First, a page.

With the new Baz Luhrmann movie sweeping the globe, original novel topping bestseller charts, and fandoms exploding over the internet, I was inspired to share my two cents on the title character’s so-called “greatness,” inspired by a lecture on The Great Gatsby from my comparative lit class last year. Fitzgerald is infamous for his social criticism of the Roaring Twenties, and even within solely the title of his book—which I don’t think could be any more obviously satirical—his opinions of the rich and the famous—the young and the beautiful—ring perfectly clear.
I won't post this to other book sites as it isn't an official "review" but I hope you enjoy regardless.
F. Scott Fitzgerald's characterization of Jay Gatsby demonstrates the extent to which Gatsby transcends his own lowly roots and creates the impression of being "great." Throughout the procession of the 1925 novel, The Great Gatsby, readers are exposed to Gatsby's various amazing achievements, including his ascent into excessive wealth and reputation, his long-standing and eventually successful pursuit of Daisy Buchanan, and his tragic, galvanized death. However, as with the Great Houdini, Fitzgerald's "Great" Gatsby emerges from a logical and almost karmic reality through the exposure of his ill-explained fortune and questionable social status, his fleeting and doomed-from-the-start relationship with Daisy, and his unmemorable passing; this is what shatters the glimmering illusion and ultimately conveys that Jay Gatsby, contrary to the book's title, is not great after all.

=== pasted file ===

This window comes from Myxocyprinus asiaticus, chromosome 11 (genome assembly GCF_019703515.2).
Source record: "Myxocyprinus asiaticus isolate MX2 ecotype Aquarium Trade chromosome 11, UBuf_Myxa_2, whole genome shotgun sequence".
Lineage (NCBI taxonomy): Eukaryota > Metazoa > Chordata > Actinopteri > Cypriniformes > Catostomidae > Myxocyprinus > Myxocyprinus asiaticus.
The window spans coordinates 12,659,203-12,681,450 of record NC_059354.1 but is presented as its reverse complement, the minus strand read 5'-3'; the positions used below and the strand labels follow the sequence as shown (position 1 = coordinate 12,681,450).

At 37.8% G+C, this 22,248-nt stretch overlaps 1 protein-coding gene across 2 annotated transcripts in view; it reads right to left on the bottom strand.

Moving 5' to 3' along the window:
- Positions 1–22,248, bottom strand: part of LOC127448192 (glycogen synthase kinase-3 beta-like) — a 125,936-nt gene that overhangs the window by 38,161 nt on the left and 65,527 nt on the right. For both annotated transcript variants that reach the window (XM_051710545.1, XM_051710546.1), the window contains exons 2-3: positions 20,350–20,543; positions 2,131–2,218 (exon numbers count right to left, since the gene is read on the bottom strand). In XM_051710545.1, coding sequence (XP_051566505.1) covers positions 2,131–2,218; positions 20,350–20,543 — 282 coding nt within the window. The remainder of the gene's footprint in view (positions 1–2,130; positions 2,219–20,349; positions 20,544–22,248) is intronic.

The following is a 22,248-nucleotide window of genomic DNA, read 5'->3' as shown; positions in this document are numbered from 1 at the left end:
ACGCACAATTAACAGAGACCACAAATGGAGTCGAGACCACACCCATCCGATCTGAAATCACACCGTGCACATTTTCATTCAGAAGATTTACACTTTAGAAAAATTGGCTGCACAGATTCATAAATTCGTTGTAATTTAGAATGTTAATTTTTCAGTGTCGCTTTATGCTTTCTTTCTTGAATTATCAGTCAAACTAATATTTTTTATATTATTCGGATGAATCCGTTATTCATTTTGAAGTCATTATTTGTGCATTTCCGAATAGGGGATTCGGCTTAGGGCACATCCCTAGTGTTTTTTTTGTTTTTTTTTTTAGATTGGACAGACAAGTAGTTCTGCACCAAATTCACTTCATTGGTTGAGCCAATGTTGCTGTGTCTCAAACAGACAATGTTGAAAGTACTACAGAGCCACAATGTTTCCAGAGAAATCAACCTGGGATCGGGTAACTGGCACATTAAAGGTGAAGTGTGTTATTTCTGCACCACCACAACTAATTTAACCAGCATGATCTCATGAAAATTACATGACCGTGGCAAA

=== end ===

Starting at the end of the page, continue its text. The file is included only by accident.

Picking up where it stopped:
The diction that describes Gatsby's mannerisms and appearance is, from the beginning of the novel, rich and opulent, paralleling his lavish, garish position in society. His wealth is never cloaked; from the mansion, to the weekly parties, to the countless dress shirts and expensive cars, it is evident that Gatsby is rich as sin and is initially, through his inclusion in the nouveau riche, the epitome of the American dream. He's handsome, he's rich, he's socially reputable... or so readers think. As the plot unravels, Fitzgerald exposes Gatsby's obscure roots, including his partygoers' assumptions that he killed a man or is actually a German spy from the Third Reich, and the fact that he can never get the story regarding how he climbed to prosperity, straight. His rather indeterminate and shady manner of "business" with Meyer Wolfsheim and inability to explicitly explain, even to Nick, what trade he is in, demonstrates that his crisp, rich image is not what he says it is. The haze of the glorification of money hides this suspicious background, which is why Gatsby is so great in the beginning of the book, but falls utterly hard by the end.